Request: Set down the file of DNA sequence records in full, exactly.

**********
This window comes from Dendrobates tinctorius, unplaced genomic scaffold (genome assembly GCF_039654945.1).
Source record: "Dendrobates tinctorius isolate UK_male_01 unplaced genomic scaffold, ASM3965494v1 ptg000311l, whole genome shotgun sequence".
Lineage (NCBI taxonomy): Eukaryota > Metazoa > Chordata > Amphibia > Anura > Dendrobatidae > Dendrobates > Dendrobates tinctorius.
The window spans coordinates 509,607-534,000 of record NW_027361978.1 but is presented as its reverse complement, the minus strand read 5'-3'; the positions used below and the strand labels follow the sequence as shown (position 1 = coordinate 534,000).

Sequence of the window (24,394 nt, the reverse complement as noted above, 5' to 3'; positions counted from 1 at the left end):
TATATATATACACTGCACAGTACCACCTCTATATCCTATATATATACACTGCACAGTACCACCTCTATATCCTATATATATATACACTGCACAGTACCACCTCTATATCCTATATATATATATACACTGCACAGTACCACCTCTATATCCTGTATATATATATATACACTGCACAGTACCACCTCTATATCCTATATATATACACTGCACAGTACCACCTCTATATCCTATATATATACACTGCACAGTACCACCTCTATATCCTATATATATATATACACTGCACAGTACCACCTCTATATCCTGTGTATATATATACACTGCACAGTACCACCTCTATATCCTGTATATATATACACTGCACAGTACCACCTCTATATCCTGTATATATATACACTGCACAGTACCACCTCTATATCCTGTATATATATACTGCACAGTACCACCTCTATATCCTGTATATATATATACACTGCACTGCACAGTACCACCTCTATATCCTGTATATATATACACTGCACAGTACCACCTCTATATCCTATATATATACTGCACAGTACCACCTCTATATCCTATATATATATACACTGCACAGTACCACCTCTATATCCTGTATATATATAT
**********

This window comes from Dendrobates tinctorius, unplaced genomic scaffold (genome assembly GCF_039654945.1).
Source record: "Dendrobates tinctorius isolate UK_male_01 unplaced genomic scaffold, ASM3965494v1 ptg000311l, whole genome shotgun sequence".
Lineage (NCBI taxonomy): Eukaryota > Metazoa > Chordata > Amphibia > Anura > Dendrobatidae > Dendrobates > Dendrobates tinctorius.
The window spans coordinates 509,607-534,000 of record NW_027361978.1 but is presented as its reverse complement, the minus strand read 5'-3'; the positions used below and the strand labels follow the sequence as shown (position 1 = coordinate 534,000).

Sequence of the window (24,394 nt, the reverse complement as noted above, 5' to 3'; positions counted from 1 at the left end):
TATATATATACACTGCACAGTACCACCTCTATATCCTATATATATACACTGCACAGTACCACCTCTATATCCTATATATATATACACTGCACAGTACCACCTCTATATCCTATATATATATATACACTGCACAGTACCACCTCTATATCCTGTATATATATATATACACTGCACAGTACCACCTCTATATCCTATATATATACACTGCACAGTACCACCTCTATATCCTATATATATACACTGCACAGTACCACCTCTATATCCTATATATATATATACACTGCACAGTACCACCTCTATATCCTGTGTATATATATACACTGCACAGTACCACCTCTATATCCTGTATATATATACACTGCACAGTACCACCTCTATATCCTGTATATATATACACTGCACAGTACCACCTCTATATCCTGTATATATATACTGCACAGTACCACCTCTATATCCTGTATATATATATACACTGCACTGCACAGTACCACCTCTATATCCTGTATATATATACACTGCACAGTACCACCTCTATATCCTATATATATACTGCACAGTACCACCTCTATATCCTATATATATATACACTGCACAGTACCACCTCTATATCCTGTATATATATAT